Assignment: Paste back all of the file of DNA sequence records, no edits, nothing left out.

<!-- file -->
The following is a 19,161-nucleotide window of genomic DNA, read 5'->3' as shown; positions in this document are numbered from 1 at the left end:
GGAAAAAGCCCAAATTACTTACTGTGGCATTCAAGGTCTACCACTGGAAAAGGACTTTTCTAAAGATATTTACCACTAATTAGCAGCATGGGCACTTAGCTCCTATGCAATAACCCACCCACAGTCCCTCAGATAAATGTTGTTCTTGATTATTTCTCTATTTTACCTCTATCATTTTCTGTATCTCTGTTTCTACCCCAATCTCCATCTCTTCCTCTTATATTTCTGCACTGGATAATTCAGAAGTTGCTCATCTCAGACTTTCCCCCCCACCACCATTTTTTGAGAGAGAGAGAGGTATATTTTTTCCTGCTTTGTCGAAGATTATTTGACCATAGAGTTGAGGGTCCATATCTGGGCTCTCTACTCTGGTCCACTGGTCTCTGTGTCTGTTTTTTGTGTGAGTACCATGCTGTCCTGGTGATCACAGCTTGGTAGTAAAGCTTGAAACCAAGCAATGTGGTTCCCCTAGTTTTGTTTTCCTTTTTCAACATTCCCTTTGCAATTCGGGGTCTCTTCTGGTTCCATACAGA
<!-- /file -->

The following is a 19,161-nucleotide window of genomic DNA, read 5'->3' as shown; positions in this document are numbered from 1 at the left end:
GGAAAAAGCCCAAATTACTTACTGTGGCATTCAAGGTCTACCACTGGAAAAGGACTTTTCTAAAGATATTTACCACTAATTAGCAGCATGGGCACTTAGCTCCTATGCAATAACCCACCCACAGTCCCTCAGATAAATGTTGTTCTTGATTATTTCTCTATTTTACCTCTATCATTTTCTGTATCTCTGTTTCTACCCCAATCTCCATCTCTTCCTCTTATATTTCTGCACTGGATAATTCAGAAGTTGCTCATCTCAGACTTTCCCCCCCACCACCATTTTTTGAGAGAGAGAGAGGTATATTTTTTCCTGCTTTGTCGAAGATTATTTGACCATAGAGTTGAGGGTCCATATCTGGGCTCTCTACTCTGGTCCACTGGTCTCTGTGTCTGTTTTTTGTGTGAGTACCATGCTGTCCTGGTGATCACAGCTTGGTAGTAAAGCTTGAAACCAAGCAATGTGGTTCCCCTAGTTTTGTTTTCCTTTTTCAACATTCCCTTTGCAATTCGGGGTCTCTTCTGGTTCCATACAGA